Thursday, November 8, 2018

Teacher spotlight, Hayley Elliott

It is time for another technology integration teacher spotlight!  If you missed our last spotlight, please head over to the post and read about Ridge View High School’s math teacher, Alesha Love.  Today, however, we’ll be moving down a few grade levels and share a spotlight use of technology from Hayley Elliott, 5th grade teacher at Lonnie B. Nelson Elementary.

Teacher: Hayley Elliott
School: Lonnie B. Nelson Elementary School

Showcase of technology integration use:
Students in the ACE (Academy for Civic Engagement) Magnet Program complete a “Where in the World” activity each Wednesday.  In this activity students read articles about current events and answer 3 questions plus ask a question of their own regarding the article to stretch their thinking. 

In the past, Ms. Elliott had been using email as a method to distribute the articles to her students.  Students would read the articles to her and then email her back with their responses.  This process felt inefficient for Ms. Elliott and it lacked the opportunity for students to collaborate so Ms. Elliott transitioned to using Google Classroom as her method for distributing the assignment.



Ms. Elliott sent two articles to students via her Google Classroom and then used the “Add a Question” feature to create a discussion-board like experience.  Students read the media online and answered questions in the public discussion board.  This allowed students to see each other’s interpretations of the articles as well as the questions they all generated.  They even answered each other’s questions when they had completed their assignment.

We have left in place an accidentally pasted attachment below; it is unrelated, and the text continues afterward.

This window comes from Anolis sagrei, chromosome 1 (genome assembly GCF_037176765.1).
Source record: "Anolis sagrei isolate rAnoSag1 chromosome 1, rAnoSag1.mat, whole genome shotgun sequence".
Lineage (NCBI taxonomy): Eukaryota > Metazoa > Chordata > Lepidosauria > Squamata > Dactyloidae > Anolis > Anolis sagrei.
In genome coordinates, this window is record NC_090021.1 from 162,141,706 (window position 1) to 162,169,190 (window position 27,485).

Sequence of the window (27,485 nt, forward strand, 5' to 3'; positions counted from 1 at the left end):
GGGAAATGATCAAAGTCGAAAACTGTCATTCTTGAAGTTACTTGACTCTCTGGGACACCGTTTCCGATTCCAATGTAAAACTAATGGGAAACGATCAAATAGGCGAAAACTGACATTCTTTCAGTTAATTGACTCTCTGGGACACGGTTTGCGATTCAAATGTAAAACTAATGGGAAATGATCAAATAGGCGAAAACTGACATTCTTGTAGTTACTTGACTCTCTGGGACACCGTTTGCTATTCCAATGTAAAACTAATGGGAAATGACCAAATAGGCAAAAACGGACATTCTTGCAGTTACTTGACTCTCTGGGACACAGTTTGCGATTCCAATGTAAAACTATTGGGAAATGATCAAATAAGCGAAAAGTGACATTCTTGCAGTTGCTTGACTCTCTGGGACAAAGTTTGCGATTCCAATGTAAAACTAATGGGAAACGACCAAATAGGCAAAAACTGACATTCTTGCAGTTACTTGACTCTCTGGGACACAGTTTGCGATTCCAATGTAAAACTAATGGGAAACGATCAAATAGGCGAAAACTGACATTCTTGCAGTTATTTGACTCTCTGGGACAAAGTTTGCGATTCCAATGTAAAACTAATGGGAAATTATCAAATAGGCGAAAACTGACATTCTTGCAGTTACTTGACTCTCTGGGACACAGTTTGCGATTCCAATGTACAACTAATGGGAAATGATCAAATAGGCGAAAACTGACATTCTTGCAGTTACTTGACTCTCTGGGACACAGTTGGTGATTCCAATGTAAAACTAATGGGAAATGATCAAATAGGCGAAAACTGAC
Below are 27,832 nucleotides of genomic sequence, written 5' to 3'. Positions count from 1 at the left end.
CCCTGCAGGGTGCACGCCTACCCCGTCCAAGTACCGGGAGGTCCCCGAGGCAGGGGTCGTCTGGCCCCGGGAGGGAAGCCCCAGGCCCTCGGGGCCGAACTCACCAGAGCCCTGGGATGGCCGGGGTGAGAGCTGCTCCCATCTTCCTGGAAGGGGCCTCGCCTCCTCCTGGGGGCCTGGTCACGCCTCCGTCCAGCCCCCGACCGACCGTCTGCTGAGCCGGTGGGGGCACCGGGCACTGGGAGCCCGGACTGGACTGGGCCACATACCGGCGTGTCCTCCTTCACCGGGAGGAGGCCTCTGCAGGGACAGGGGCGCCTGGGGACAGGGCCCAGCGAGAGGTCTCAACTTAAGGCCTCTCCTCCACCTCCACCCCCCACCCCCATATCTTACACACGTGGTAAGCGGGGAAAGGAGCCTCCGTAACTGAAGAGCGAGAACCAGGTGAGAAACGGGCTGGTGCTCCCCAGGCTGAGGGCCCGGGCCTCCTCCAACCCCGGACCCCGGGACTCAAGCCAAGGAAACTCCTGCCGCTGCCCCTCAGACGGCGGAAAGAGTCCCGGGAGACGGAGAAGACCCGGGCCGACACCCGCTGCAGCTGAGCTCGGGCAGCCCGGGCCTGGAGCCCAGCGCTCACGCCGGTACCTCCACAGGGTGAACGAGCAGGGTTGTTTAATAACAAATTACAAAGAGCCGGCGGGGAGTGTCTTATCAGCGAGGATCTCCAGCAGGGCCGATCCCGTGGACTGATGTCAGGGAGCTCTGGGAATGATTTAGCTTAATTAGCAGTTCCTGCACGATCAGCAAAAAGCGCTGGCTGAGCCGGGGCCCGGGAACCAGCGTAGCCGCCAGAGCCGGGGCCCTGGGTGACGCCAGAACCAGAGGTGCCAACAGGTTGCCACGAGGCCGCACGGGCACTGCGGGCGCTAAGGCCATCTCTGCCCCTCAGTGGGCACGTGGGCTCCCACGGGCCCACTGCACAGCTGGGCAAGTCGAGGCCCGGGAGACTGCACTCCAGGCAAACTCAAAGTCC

While students were working, I saw kids using the internet as a resource to help define words and add context to their learning.  Students even researched answers to their peers’ questions and responded in the discussion in Google Classroom.  This student to student interaction is so powerful and allows for students to practice and implement digital citizenship skills of public commenting and research embedded in their routine academic activities.



Meaningful technology use often doesn’t require a teacher to learn a new app or revolutionize an assignment.  In this case, using Google Classroom instead of emailing the articles to the students allowed for collaboration among students, research skills, and digital citizenship all in one simple package.

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